This is because the hardware depth buffer is hyperbolic. As a very rough rule of thumb, imagine half of your precision going towards representing the objects between near and 2*near, and the other half representing objects from 2*near to far.
non-Linear?! well that explains a lot!
ok, i have the near plane at 0.1 d3d unit. in that title, the scale is 1 foot = 1 d3d unit. .0.1 is required to fit the player inside a small lean-to or shelter (pup-tent sized).
so, well i was going to say i should use a 0.1 near plane only for location=INSHELTER, but you can still see the world, and z fighting at 250 range and 16 bit zbuf...
since shelters are a world object, i can't create a "bigger" scene or model that a bigger near plane will fit in. think of a model of a pup-tent, with one end open. now put the camera inside the pup tent in the center, about 1 foot off the ground. the tent is about 3 feet tall. its pretty tight in there. but a nice effect, like you're stretched out on your sleeping bag, gazing out at the world.
i did notice that z fighting got a little worse when i moved the near plane from 1 to 0.1 to squeeze it inside a shelter.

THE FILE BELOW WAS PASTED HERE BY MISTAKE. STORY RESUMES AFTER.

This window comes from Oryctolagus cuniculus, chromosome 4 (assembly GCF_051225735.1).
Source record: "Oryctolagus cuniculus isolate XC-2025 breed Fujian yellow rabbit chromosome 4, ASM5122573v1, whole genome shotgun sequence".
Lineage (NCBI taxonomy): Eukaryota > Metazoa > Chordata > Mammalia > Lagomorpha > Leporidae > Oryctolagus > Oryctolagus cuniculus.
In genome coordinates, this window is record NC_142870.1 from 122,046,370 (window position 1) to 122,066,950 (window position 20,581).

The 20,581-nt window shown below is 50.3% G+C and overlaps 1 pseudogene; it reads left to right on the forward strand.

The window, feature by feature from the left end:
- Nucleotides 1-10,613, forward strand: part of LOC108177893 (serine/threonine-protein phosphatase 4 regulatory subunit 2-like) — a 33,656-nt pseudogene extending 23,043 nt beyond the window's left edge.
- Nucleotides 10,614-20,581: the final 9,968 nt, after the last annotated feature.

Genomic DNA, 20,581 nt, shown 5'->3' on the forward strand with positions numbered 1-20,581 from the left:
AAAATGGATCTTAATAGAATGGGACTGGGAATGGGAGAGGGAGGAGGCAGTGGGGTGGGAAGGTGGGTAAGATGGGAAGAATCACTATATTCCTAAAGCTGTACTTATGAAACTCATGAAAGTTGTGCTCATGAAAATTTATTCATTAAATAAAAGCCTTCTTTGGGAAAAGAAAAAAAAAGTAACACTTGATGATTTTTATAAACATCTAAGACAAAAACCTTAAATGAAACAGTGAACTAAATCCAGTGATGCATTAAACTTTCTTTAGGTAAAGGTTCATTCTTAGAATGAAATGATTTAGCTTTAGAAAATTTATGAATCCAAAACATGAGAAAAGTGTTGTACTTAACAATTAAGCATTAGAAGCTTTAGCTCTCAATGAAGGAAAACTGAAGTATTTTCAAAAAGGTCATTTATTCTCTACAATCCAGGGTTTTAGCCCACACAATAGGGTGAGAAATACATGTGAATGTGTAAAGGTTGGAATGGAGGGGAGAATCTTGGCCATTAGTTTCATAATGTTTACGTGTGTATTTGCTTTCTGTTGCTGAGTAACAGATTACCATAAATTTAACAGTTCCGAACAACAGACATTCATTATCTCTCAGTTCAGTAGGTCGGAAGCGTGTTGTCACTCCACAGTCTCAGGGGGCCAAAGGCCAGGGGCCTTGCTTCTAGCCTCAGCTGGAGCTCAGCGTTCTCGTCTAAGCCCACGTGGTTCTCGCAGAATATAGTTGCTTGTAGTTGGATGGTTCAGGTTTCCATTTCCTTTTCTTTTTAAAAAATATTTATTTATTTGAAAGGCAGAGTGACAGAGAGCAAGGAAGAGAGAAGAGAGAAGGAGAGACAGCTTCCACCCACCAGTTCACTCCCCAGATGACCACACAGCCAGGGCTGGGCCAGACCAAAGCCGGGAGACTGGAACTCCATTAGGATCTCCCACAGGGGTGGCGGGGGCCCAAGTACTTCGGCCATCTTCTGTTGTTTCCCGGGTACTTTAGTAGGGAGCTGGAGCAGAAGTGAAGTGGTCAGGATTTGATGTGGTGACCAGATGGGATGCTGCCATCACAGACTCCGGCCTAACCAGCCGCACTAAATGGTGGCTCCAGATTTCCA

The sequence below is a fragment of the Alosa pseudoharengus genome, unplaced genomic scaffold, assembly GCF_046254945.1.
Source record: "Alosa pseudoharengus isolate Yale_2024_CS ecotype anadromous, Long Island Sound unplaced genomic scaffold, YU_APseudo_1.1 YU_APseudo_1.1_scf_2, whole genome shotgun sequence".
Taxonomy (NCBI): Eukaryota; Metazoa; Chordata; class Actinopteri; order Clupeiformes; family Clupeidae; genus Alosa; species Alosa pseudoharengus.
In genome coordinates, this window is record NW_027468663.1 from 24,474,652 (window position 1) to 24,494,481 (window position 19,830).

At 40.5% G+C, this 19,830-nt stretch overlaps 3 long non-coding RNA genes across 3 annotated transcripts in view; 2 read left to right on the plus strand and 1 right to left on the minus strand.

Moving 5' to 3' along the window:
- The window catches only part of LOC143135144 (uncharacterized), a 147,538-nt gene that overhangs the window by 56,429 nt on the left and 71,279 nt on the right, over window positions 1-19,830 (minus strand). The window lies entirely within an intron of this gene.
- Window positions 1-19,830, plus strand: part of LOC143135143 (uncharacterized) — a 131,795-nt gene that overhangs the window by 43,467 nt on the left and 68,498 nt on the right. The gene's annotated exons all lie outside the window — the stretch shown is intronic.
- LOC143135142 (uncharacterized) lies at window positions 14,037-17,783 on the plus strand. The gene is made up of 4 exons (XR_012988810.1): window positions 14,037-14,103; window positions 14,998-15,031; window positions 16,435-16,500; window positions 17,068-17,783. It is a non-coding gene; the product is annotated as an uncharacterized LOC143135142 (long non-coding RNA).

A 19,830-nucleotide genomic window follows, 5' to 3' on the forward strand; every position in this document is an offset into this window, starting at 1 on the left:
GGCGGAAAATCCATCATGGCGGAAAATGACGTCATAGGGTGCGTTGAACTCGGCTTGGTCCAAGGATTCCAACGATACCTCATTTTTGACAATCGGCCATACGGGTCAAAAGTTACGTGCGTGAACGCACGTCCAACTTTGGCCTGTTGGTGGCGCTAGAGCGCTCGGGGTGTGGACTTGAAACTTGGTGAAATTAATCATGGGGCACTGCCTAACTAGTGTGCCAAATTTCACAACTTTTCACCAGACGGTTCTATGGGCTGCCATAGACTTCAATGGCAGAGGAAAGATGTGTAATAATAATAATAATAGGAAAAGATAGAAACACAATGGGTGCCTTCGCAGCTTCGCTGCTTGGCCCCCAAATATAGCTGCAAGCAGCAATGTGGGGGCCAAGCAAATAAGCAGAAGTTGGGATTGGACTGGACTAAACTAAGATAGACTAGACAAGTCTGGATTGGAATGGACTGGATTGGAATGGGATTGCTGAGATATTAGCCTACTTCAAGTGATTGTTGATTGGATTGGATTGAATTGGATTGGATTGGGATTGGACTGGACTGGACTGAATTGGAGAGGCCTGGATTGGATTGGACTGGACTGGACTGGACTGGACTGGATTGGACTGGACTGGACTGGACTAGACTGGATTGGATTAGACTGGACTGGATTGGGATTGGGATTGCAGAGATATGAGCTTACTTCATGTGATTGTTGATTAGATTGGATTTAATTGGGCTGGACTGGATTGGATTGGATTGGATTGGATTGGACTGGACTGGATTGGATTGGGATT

also i do recall something about using as far a near plane as possible, during my last round of directx optimization research.
sounds like i can rely on 24bit being available, and i can do two (or more) passes if needed.
what about setting the near plane of the 1st pass to the far plane of the second, or a little inside it:
pass 1: near=450 far=10000
pass 2: near = 0.1 or 1, far = 500
that would keep the zbuf resolution of pass 1 higher than near=1 far=10000.
that way you could "stack up" zbufs one behind the other, draw out to any range with multiple passes, and still get a high resolution zbuf for each pass.
i think that may be the answer.
fortunately, it looks like i can count on a 24bit zbuf being available for the primary swap chain, so hopefully I won't have to go to a 2 pass method.